We could not find an association between contextual SES and children's mental health. A previous study of a nationally representative sample in Iran reported a lower prevalence of psychiatric disorders in children who reside in rural areas (55), which differ significantly in macroeconomic indices (56). Two other studies on adults living in Tehran found a significant impact of the household district on the individual's mental health. However, in both studies, the impact of contextual indicators was less than that of the individual-level indicators (57, 58). The lack of association in our sample could be due to the unbalanced distribution of subjects. As is evident in Table 1, more than half of our sample lived in less privileged areas of Tehran. Moreover, since the effect of contextual indicators are minor compared to individual-level indicators, finding differences might need higher statistical power.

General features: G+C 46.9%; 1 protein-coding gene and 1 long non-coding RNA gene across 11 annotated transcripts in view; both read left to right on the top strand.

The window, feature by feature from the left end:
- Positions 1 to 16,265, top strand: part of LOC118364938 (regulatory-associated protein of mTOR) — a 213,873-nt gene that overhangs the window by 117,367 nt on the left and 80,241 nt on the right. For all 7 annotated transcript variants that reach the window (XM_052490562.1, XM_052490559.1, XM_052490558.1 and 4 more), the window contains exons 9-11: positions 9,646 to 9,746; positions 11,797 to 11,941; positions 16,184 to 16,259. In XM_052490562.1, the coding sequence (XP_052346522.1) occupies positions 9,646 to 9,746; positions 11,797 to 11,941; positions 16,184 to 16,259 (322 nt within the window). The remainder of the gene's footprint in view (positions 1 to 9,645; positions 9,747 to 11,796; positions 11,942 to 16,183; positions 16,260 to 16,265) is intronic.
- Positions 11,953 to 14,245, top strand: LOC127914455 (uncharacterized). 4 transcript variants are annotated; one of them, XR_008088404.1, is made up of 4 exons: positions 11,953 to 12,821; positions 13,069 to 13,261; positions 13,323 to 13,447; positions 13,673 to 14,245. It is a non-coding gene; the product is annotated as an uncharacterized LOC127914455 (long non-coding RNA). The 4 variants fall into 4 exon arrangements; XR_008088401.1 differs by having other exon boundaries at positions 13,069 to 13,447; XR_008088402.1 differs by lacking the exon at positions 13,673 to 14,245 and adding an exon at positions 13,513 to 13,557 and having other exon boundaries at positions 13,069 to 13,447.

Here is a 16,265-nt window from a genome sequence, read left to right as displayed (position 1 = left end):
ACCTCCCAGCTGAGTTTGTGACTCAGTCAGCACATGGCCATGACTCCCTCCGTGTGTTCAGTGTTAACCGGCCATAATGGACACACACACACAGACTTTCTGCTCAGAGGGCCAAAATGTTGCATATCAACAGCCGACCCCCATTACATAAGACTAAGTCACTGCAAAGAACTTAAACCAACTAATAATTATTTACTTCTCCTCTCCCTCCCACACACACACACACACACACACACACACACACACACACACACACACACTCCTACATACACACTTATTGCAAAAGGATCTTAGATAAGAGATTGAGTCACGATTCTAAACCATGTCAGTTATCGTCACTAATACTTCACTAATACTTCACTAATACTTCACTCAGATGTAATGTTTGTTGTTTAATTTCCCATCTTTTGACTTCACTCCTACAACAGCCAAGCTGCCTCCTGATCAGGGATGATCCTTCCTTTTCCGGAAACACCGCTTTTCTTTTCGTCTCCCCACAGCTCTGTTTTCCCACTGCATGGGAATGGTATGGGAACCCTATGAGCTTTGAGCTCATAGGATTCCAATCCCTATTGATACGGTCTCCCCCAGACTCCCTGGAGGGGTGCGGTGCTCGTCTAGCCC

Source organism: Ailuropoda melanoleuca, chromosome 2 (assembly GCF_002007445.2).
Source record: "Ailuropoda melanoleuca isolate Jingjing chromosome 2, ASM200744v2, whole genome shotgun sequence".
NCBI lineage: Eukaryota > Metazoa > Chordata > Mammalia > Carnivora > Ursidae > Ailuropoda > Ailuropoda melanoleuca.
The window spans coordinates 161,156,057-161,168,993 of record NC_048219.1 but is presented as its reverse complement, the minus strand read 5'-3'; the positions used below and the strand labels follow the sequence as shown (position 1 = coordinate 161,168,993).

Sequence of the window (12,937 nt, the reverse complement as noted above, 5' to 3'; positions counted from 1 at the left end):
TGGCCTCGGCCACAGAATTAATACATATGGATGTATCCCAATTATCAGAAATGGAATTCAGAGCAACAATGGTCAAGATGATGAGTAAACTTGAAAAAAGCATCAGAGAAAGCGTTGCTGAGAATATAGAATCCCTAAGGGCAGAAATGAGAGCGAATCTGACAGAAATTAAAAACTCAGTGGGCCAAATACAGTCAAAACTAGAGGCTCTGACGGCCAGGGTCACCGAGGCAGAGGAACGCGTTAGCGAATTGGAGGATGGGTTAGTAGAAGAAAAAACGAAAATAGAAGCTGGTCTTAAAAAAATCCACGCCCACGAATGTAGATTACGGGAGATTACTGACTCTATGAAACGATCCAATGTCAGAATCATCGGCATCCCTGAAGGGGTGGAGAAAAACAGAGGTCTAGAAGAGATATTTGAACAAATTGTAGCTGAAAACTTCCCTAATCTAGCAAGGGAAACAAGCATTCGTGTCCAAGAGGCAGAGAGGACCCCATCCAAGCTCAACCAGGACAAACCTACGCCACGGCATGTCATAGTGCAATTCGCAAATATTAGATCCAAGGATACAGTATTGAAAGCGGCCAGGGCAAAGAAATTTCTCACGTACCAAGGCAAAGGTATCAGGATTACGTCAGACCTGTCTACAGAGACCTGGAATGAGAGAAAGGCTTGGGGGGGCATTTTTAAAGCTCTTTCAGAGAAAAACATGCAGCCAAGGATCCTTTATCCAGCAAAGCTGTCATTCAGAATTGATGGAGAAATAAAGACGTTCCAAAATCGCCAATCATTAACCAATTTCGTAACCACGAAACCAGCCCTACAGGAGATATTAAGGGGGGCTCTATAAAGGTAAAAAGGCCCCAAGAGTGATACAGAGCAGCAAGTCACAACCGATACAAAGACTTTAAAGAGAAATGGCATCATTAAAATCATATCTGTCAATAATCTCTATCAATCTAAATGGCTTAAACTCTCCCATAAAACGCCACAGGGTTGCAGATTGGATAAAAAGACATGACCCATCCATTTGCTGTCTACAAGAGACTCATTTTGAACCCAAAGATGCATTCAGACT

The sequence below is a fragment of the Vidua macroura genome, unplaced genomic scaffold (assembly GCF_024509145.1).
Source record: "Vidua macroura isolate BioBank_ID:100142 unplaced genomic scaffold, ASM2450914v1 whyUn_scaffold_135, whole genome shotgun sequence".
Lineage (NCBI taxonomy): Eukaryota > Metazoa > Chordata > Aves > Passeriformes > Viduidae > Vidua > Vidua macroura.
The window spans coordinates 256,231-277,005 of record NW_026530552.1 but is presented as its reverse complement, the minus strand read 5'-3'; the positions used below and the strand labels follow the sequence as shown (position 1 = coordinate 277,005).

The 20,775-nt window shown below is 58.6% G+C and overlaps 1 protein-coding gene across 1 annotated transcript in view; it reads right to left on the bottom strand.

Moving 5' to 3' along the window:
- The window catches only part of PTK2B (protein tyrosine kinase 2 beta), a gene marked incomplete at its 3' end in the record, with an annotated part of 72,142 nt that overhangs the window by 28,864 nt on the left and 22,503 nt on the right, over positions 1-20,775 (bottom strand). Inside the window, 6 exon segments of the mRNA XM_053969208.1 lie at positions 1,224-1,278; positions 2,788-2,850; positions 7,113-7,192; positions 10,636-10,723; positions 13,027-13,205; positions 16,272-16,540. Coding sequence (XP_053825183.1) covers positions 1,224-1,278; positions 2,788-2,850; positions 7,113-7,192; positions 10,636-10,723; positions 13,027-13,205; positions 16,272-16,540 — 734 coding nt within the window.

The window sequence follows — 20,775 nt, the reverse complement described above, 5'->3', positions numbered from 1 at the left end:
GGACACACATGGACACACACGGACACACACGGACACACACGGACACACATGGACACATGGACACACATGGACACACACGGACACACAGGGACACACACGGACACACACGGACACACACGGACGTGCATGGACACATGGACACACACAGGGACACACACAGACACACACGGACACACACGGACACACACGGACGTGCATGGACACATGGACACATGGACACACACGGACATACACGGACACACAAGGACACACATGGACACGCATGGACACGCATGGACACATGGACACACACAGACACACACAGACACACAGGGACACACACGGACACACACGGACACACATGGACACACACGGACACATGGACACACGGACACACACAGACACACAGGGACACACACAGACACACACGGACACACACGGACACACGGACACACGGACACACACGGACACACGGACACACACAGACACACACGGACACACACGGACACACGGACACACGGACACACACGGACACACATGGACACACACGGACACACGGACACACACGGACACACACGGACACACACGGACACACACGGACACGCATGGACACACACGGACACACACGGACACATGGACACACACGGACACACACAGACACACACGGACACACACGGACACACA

We considered parental education a proxy for objective SES, i.e., access to material and social resources. However, the "family process model" suggests an alternative path linking parental education and children's mental health. The model suggests that higher maternal education directly affects parenting styles by increasing maternal knowledge about childrearing. Highly educated parents spend more time with their children, invest more in their development, and use less harsh parenting strategies (47). Children with higher maternal education levels also benefit from more developed social cognitive skills, e.g., theory of mind (59). Reverse-causation of low SES by child mental health problems should also be considered. Having a child with mental illness can limit the parents' potential to pursue education and career (47). Nevertheless, Wadsworth et al. estimated this effect to be low in early and middle childhood (60). A question remains unanswered: How does parental subjective SES affect children's mental health? Is it through the parent's mental state and parenting behaviors? Or do children develop their own perception of SES that impacts their well-being?